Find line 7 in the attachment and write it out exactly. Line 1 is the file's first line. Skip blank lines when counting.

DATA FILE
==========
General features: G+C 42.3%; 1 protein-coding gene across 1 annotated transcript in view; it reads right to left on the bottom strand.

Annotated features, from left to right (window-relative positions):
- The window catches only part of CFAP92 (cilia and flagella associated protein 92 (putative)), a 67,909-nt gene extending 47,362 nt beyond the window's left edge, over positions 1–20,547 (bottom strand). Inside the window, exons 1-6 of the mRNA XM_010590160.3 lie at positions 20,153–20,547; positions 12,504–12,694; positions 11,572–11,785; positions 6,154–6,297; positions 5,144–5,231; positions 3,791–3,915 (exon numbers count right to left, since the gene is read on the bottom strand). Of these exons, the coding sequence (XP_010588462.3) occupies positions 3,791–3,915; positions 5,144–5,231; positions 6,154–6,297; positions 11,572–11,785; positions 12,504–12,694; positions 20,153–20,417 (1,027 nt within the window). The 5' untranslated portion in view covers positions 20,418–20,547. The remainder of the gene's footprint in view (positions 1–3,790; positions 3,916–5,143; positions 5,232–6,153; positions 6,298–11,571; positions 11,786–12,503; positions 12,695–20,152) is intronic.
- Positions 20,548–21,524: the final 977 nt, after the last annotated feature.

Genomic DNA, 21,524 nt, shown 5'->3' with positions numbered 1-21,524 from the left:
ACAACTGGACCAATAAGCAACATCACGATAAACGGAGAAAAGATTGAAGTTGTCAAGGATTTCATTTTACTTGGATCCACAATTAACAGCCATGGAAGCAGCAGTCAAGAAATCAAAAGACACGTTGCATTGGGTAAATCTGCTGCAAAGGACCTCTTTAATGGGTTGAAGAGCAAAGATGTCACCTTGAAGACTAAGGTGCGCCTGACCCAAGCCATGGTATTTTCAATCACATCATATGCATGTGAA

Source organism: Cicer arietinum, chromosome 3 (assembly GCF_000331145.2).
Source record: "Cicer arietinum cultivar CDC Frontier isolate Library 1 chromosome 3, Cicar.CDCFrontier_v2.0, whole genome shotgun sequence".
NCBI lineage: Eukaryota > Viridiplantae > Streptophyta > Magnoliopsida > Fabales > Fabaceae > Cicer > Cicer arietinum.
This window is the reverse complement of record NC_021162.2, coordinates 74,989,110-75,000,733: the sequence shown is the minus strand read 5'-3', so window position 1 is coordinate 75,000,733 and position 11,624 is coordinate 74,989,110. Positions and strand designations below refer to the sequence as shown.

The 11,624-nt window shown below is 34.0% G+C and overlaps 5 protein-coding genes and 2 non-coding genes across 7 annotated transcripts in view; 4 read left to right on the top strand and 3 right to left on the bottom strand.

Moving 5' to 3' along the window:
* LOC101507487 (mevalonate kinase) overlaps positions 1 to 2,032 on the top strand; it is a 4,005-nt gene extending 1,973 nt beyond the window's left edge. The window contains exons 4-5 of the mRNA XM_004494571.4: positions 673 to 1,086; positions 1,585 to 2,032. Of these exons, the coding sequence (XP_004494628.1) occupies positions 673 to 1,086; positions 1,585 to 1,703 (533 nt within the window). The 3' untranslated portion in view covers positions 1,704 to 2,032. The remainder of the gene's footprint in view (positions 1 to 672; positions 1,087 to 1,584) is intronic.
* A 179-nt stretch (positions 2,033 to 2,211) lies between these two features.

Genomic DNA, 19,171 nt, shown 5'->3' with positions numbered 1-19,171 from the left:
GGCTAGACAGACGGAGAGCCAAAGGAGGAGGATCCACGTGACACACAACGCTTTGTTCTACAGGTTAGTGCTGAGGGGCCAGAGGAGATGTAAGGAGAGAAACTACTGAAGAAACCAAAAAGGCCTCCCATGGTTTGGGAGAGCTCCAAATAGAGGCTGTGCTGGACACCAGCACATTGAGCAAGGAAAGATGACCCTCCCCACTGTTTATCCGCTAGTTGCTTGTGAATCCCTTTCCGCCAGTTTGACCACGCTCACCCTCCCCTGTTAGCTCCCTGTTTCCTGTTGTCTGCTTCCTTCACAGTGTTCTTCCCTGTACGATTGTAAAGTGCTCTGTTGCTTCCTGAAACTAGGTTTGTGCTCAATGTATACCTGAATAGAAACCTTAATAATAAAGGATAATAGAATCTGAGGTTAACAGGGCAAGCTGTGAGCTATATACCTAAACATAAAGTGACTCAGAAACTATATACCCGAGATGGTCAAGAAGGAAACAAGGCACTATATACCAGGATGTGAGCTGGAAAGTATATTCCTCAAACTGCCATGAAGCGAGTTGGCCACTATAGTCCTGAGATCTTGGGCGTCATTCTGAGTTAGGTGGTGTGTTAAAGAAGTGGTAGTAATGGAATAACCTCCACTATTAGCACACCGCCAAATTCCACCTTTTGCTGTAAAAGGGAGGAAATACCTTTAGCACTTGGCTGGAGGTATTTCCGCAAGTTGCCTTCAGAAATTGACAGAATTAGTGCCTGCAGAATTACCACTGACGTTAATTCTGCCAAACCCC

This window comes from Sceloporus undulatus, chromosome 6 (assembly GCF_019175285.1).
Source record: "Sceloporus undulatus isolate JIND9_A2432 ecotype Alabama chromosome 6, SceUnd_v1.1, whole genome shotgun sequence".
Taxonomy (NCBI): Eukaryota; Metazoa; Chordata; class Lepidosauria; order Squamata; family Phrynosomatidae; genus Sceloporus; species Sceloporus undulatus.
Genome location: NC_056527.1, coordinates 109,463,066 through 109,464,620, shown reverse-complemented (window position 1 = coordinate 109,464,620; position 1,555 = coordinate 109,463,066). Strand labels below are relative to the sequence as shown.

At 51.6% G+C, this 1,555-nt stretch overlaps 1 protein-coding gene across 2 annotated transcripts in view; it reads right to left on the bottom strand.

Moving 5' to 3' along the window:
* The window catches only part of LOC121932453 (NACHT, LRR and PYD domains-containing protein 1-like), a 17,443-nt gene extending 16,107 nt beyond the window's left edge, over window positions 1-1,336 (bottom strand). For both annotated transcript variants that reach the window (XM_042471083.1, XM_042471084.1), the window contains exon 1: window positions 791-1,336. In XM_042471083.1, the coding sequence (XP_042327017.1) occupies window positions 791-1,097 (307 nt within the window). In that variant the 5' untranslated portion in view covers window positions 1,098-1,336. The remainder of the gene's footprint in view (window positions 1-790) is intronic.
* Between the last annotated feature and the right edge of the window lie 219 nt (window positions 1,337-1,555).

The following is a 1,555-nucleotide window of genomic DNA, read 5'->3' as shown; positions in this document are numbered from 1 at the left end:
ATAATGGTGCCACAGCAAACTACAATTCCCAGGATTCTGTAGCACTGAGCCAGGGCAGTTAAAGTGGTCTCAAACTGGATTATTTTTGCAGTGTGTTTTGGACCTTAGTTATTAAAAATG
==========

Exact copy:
Source organism: Cicer arietinum, chromosome 3 (assembly GCF_000331145.2).